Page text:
Dr. Zipporah Ali

Dr. Ali is the Executive Director for the Kenyan Hospice and Palliative Cae Association (KEHPCA). She has been instrumental in fostering strong relationships with the Ministry of Health to integrate palliative care into government hospitals. She has also been instrumental in advocating for palliative care to be integrated in undergraduate medical and nursing schools in Kenya.

Let me tell you about a patient I met in 2002 who I was referred to by some nuns. He was a young man, 32 years old, and he had cancer of the lower limbs.  He was seen at one of the hospitals, and the hospital kind of gave up on him and sent him back to his house.  They told his family members to take back to his home village so he can die. When I saw this the patient he was really, really sick. He had a fever and an oozing, smelly wound and he was emaciated.  And we said, ok let’s stabilize him until his family takes him home. We started by talking to him, his name was Fred, and by controlling his pain, cleaning his wounds and teaching his wife to clean his wounds. A few weeks later, he was on his feet, still quite sick, but he was able to sit up and to eat and his fever was gone, the smell was gone, and that was in 2002.  He’s still alive today.  Now this is a patient that if we had decided to give up on him, he would have died by now. He was able to take care of his children, his daughter is now 15 now and he has added to his family by two.  One of his goals was to have a son, and now he has one.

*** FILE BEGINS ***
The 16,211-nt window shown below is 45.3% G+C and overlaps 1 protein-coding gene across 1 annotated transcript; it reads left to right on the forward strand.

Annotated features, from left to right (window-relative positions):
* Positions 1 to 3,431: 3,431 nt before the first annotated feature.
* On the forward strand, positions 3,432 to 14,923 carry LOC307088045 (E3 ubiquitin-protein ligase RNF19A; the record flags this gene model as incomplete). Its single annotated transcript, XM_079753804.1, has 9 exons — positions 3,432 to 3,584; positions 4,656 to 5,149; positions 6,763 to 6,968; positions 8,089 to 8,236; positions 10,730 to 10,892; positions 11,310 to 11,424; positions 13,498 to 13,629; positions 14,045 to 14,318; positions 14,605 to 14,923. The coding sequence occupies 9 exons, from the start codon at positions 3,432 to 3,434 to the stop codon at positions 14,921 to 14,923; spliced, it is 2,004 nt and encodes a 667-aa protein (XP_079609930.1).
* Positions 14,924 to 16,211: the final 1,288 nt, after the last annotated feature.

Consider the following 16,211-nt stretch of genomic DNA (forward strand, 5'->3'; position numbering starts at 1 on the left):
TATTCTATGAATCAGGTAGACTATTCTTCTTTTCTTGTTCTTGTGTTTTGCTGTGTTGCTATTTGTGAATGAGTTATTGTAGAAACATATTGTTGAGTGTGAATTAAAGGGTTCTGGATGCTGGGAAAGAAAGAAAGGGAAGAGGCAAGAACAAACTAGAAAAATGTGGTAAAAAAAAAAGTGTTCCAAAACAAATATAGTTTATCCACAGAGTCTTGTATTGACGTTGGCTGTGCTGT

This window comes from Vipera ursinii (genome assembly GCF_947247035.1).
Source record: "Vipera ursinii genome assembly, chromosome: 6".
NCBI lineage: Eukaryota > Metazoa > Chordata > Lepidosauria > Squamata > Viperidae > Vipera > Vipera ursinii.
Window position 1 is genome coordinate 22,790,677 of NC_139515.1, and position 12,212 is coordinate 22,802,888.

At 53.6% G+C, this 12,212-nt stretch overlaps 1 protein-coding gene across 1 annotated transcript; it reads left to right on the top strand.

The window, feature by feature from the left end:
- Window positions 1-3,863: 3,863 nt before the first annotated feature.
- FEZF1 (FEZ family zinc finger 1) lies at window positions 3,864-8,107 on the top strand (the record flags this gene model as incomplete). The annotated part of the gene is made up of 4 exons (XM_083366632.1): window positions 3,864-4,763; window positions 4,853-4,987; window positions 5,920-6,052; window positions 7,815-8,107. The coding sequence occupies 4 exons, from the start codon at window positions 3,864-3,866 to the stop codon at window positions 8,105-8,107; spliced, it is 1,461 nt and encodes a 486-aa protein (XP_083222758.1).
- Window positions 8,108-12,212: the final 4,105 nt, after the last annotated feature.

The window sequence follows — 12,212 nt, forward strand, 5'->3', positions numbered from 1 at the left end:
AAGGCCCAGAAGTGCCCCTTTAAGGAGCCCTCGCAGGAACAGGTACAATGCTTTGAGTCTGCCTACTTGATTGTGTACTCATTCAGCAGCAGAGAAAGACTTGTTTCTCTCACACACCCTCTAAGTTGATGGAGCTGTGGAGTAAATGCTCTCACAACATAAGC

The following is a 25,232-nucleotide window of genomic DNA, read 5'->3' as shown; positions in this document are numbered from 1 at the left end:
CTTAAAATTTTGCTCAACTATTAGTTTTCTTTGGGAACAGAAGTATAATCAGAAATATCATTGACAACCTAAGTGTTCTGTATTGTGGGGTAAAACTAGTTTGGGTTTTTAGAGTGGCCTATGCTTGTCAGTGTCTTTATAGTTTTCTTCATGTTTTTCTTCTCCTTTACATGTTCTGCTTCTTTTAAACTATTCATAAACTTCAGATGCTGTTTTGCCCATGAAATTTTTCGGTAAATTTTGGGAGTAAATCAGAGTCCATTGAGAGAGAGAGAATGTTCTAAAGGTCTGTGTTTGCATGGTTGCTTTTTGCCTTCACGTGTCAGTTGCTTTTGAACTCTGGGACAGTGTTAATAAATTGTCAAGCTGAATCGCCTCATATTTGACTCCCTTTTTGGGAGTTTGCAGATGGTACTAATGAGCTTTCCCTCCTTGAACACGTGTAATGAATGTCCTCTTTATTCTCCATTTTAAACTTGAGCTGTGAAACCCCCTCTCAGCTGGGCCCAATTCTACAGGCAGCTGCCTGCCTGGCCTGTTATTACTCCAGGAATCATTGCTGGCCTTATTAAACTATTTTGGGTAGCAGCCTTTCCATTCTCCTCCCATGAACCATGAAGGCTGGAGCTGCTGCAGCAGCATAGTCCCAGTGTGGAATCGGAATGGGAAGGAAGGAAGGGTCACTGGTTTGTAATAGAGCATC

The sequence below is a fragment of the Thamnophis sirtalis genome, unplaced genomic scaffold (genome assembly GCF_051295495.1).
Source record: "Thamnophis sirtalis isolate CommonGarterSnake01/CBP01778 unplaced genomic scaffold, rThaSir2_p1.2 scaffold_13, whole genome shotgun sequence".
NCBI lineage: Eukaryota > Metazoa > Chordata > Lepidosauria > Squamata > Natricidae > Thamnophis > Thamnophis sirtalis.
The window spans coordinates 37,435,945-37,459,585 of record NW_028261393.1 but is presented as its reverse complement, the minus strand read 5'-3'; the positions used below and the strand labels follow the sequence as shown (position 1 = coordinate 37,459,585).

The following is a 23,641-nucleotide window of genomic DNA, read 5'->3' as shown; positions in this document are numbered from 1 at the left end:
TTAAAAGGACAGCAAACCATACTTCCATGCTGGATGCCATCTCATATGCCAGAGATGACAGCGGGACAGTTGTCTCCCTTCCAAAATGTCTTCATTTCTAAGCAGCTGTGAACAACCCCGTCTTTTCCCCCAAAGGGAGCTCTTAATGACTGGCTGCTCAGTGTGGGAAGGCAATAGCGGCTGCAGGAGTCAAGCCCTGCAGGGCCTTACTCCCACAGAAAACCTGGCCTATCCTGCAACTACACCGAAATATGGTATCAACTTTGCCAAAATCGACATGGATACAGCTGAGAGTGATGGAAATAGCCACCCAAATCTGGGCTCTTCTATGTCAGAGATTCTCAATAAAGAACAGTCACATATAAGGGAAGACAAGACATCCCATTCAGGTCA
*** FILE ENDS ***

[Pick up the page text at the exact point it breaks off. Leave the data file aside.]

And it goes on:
Probably less than 20 percent of the patients who need palliative care receive it because it has not really picked up across the country. There are many challenges: we don’t have enough trained personnel, we don’t have enough facilities, and most hospitals are understaffed.  But it is better today, and we keep advocating and working with the government.

At Kenyatta National Hospital, the only government hospital with a radiotherapy machine, there are 1,800 patients on the list.  The hospital, currently as we speak, can only see up to about 70 patients per day.  A breast cancer patient needs a minimum of 25-30 appointments, so it’s not 70 new appointments each day.  The queue is very long and even though it’s affordable at Kenyatta, most patients will not make it because they have been put on the 2017 list but now is when they have cancer, and cancer won’t wait.

As Kenyans we need to support these patients. We are hoping to set a campaign to raise funds for radiotherapy at the local level because the international funds won’t last forever.  This could make a real difference in people’s lives.